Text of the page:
Subscribe to
Opera Today

Receive articles and news via RSS feeds or email subscription.


facebook-icon.png


twitter_logo[1].gif



9780393088953.png

9780521746472.png

0810888688.gif

0810882728.gif

Recently in Performances

Il barbiere di Siviglia, Glyndebourne Festival Opera at the Proms

For its annual visit to the BBC Proms at the Royal Albert Hall, Glyndebourne brought its new production of Rossini's Il barbiere di Siviglia, an opera which premiered 200 years ago.

Béatrice and Bénédict at Glyndebourne

‘A caprice written with the point of a needle’: so Berlioz described his opera Béatrice and Bénédict, which pares down Shakespeare’s Much Ado About Nothing to its comic quintessence, shorn of the sub-plots, destroyed reputations and near-bloodshed of Shakespeare’s original.

Der fliegende Holländer, Bavarian State Opera

‘This is the way the world ends. Not with a bang but a whimper.’ It is, perhaps, a line quoted too often; yet, even though it may not have been entirely accurate on this occasion, it came to my mind. Its accuracy might be questioned in several respects.

Evergreen Baby in Colorado

Central City Opera celebrated the 60th anniversary of The Ballad of Baby Doe with a hip, canny, multi-faceted new production.

Lean and Mean Tosca in Colorado

Someone forgot to tell Central City Opera that it would be difficult to fit Puccini’s (usually) architecturally large Tosca on their small stage.

Die Walküre, Baden-Baden

A cast worthy of Bayreuth made for an unforgettable Wagnerian experience at the Sommer Festspiele in Baden-Baden.

Des Moines’ Elusive Manon

Loving attention to the highest quality was everywhere evident in Des Moines Metro Opera’s Manon.

Falstaff in Iowa: A Big Fat Hit

Des Moines Metro Opera had (almost) all the laughs in the right places, and certainly had all the right singers in these meaty roles to make for an enjoyable outing with Verdi’s masterpiece

Die Fledermaus, Opera Holland Park

With the thermometers reaching boiling point, there’s no doubt that summer has finally arrived in London. But, the sun seems to have been shining over the large marquee in Holland Park all summer.

Nice, July 14, and then . . .

J.S. Bach’s cerebral Art of the Fugue in Aix, Verdi’s massive Requiem in Orange, Ibn al-Muqaffa’ ‘s fable of the camel, jackal, wolf and crow, Sophocles’ blind Oedipus Rex and the Bible’s triumphant Psalm No. 150 in Aix.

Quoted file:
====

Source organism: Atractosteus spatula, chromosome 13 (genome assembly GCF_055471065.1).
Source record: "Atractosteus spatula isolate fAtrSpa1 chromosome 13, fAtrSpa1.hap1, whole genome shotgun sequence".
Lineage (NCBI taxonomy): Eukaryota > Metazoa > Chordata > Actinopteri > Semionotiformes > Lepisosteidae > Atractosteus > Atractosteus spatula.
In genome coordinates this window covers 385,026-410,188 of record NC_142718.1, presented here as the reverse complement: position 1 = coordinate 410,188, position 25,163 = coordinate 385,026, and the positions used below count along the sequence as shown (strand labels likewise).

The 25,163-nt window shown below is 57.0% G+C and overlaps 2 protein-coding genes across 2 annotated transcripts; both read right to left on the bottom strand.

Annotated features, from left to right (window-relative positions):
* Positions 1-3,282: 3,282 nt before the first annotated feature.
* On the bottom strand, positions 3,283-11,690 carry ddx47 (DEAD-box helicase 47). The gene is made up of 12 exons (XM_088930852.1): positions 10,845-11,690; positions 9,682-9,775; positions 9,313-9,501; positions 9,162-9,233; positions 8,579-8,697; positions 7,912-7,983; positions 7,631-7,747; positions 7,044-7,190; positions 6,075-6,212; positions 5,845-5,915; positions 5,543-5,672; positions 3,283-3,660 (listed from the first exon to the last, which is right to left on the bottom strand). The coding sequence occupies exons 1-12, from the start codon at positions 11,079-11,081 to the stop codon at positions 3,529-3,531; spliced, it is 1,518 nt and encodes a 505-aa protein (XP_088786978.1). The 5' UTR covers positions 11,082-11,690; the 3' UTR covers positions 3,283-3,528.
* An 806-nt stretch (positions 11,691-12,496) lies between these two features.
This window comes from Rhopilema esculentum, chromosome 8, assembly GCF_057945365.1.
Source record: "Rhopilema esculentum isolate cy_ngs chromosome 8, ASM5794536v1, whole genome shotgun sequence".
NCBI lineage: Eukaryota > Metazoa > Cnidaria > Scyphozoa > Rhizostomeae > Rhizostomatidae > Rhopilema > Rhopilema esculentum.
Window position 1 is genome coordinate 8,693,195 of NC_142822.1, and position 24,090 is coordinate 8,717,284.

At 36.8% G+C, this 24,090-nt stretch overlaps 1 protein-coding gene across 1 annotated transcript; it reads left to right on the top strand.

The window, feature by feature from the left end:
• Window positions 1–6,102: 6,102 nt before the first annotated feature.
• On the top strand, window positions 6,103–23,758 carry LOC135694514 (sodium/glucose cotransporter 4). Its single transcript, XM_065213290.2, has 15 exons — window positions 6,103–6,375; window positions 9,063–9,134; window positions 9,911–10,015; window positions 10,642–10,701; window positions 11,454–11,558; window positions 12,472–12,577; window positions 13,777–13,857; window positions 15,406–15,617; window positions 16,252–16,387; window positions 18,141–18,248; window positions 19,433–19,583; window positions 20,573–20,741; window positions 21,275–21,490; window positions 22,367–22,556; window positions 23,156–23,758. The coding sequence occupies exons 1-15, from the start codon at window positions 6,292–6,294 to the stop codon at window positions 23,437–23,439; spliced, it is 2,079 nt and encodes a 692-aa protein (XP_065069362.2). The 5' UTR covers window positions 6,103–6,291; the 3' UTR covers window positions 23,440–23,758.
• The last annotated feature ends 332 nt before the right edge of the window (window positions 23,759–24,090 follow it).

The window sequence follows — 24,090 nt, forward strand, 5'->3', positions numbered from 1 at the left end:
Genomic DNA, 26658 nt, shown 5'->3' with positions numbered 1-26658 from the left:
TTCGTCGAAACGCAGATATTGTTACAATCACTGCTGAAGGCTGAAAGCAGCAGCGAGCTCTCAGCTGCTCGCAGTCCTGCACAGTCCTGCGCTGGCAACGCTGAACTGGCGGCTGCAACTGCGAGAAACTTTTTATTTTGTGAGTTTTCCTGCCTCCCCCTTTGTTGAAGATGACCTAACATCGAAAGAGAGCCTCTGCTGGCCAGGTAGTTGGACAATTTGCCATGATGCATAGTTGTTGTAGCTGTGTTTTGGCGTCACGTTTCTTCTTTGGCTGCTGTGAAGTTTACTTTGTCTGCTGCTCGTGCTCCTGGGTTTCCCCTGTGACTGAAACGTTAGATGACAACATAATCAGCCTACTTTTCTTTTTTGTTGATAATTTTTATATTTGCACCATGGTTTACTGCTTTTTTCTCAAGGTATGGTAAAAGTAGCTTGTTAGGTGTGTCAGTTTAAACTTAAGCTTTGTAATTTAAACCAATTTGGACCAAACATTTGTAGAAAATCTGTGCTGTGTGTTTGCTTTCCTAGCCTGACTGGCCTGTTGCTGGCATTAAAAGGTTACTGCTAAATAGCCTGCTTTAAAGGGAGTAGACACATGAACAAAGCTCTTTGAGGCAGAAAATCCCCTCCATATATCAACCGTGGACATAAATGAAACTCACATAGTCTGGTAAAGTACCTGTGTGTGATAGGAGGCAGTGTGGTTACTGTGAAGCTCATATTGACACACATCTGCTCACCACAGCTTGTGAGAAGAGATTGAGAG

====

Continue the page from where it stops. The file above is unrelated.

Jette Parker Young Artists Summer Performance

The champagne corks popped at the close of this year’s Jette Parker Young Artists Summer Performance at the Royal Opera House, with Prince Orlofsky’s celebratory toast forming a fitting conclusion to some superb singing.

Prom 2: Boris Godunov, ROH

Bryn Terfel is making a habit of performing Russian patriarchs at the Proms.

Des Moines’ Gluck Sets the Standard

What happens when just everything about an operatic performance goes joyously right?

Des Moines: Jewels in Perfect Settings

Two years ago, the well-established Des Moines Metro Opera experimented with a 2nd Stages program, with performances programmed outside of their home stage at Simpson College.

First Night of the Proms 2016

What to make of the unannounced decision to open this concert with the Marseillaise? I am sure it was well intended, and perhaps should leave it at that.

La Cenerentola, Opera Holland Park

In a fairy-tale, it can sometimes feel as if one is living a dream but on the verge of being awoken to a shock. Such is life in these dark and uncertain days.

Il trionfo del tempo e del disinganno in Aix

The tense, three hour knock-down-drag-out seduction of Beauty by Pleasure consumed our souls in this triumphal evening. Forget Time and Disillusion as destructors, they were the very constructors of the beauty and pleasure found in this miniature oratorio.

Pelleas et Mélisande in Aix

Three parallel universes (before losing count) — the ephemeral Debussy/Maeterlinck masterpiece, the Debussy symphonic tone poem, and the twisted intricacies of a moldy, parochially English country estate.